I have a simple rule for judging the accuracy of a newspaper, a periodical, a television program, and any other mechanism intended to report events accurately. If I read a report about an event I've attended or a subject which I know in detail and I find factual errors that modest research would have corrected (errors of opinion are fine, though why do even the mothers of Paul Krugman and Thomas Friedman read their nonsense?), I assume that said venue is as wrong about subjects about which I know even less.
Yes, it's been three months already, and the PERL IZ IMPARSABLES!!!! subject has come up yet again.
This time, a message from late last year lamenting the fizzling out of a project to port Perl 5 to the JVM spurred an awful Reddit headline (but I repeat myself).
Everything I wrote in On Parsing Perl 5 still applies. If you haven't read and understood it, opining about what Perl 5 does and doesn't do and what this does and doesn't apply contributes only to the endless 4channing of the Internet, and you should stop doing so.
With that said, with everyone now understanding that only undeclared barewords, modified operand contexts, and unparenthesized arity changes have any bearing on the successful static parsing of arbitrary Perl 5 code, the problem isn't as difficult as the email makes it sound. It's not trivial, and I'm not volunteering to do it, but it's not impossible and it doesn't require reimplementing Perl 5's parser in Java.
The secret is indirection.
Consider the code:
say foo 1, 2, 3;
Without any prototype on
foo(), Perl 5 considers it a listary
function which slurps up the arguments
3. Its return value, if any, is the single argument to
With a prototype on
foo(), the proper interpretation might be
to consume only one argument, or only two arguments. At this point some people
look at the static parsing possibilities of Perl 5 and throw up their hands. Yet the only place where any Perl 5 implementation really needs to know how many arguments the bare-word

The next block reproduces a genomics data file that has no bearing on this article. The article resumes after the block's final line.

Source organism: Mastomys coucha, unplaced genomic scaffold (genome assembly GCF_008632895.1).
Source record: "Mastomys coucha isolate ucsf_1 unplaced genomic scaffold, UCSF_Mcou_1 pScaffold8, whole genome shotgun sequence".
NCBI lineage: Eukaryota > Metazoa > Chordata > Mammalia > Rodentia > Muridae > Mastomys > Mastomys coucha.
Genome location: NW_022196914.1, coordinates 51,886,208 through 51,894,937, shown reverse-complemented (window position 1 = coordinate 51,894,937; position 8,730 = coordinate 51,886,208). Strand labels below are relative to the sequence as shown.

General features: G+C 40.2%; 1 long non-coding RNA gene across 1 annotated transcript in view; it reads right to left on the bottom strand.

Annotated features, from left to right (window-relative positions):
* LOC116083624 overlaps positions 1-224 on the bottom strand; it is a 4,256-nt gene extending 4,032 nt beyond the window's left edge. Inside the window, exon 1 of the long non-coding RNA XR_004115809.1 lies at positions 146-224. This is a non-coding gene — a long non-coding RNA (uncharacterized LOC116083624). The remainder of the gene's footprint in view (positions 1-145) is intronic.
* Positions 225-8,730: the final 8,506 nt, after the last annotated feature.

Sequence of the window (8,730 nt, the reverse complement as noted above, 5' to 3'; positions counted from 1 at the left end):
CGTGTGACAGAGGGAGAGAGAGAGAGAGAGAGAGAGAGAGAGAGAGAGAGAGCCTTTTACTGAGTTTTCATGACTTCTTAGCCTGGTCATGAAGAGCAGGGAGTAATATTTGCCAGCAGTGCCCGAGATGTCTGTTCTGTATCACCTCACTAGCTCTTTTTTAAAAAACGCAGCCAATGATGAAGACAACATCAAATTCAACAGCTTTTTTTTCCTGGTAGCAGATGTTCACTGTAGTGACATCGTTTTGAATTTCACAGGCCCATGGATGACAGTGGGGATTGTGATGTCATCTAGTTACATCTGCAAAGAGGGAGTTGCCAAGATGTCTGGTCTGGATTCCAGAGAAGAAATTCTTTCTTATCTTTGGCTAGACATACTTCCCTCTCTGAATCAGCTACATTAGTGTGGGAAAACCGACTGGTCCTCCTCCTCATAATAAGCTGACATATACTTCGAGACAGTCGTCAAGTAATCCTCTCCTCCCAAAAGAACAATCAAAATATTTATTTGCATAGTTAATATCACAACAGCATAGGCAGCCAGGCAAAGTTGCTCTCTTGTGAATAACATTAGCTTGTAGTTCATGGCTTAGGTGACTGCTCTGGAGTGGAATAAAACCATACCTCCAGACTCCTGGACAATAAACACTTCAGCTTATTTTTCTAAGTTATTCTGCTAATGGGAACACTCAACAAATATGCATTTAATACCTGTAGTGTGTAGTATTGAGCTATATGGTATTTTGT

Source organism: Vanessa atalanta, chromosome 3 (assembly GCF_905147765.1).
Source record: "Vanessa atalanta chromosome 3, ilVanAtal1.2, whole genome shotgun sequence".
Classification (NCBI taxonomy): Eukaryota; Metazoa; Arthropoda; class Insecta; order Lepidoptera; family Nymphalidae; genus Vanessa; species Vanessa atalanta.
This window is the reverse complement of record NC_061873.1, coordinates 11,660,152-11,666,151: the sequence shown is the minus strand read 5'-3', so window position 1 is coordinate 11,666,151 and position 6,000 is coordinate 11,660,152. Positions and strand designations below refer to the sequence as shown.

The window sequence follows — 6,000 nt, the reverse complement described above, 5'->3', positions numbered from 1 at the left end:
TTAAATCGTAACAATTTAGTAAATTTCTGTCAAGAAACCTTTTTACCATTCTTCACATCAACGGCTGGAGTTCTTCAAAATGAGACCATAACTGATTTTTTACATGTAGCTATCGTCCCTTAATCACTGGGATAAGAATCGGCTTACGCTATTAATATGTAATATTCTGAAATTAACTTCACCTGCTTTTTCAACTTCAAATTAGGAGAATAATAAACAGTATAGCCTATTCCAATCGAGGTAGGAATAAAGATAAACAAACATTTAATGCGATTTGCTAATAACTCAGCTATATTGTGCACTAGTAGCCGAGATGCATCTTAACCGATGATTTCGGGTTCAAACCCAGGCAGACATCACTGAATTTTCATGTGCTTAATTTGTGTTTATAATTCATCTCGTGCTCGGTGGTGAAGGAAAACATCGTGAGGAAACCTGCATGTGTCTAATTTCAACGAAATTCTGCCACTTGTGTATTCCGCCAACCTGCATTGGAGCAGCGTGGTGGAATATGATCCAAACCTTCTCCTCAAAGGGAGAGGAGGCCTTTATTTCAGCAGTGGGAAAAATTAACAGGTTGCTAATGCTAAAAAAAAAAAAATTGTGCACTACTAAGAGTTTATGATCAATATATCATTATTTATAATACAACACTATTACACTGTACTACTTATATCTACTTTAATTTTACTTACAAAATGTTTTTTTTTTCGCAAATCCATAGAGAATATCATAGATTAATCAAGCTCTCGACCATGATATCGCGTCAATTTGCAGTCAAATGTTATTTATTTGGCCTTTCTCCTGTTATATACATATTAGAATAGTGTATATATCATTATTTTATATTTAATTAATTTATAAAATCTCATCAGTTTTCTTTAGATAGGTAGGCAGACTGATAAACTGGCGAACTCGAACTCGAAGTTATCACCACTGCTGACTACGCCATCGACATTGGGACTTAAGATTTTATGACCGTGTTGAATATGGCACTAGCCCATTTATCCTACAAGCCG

foo without parentheses needs to consume is at the point of execution...
... at which point
foo() has a prototype, whether the "No one has given it a prototype, so it's listary!" or a defined prototype. In other words, all a static parser needs to do when it encounters a syntactic situation like this where the runtime behavior is uncertain is emit code that can look up
foo's prototype when it comes time to evaluate the containing expression.
(A polymorphic inline cache could even make such code efficient, unless you want to allow code rewriting... but optimization takes place after the proof of concept works.)
Your syntax highlighter still might get this wrong, but executing
Perl 5 code correctly in this case is still possible even if you don't evaluate
code during compilation. One caveat to this approach is that certain
compilation errors are difficult—the
distaste for undeclared barewords, for example—though there are ways
around that, as well.
Even so, as the mailing list message suggested, eliminating (euphemistically, discouraging) certain Perl 5 syntactic constructs would make parsing Perl 5 much more effective. I'm not sure how to handle source filters, for example.
With all of this said, the goal of not writing a Perl 5 parser for Perl 5 on the JVM is still troublesome, because any reasonably complete Perl 5 implementation still has to support string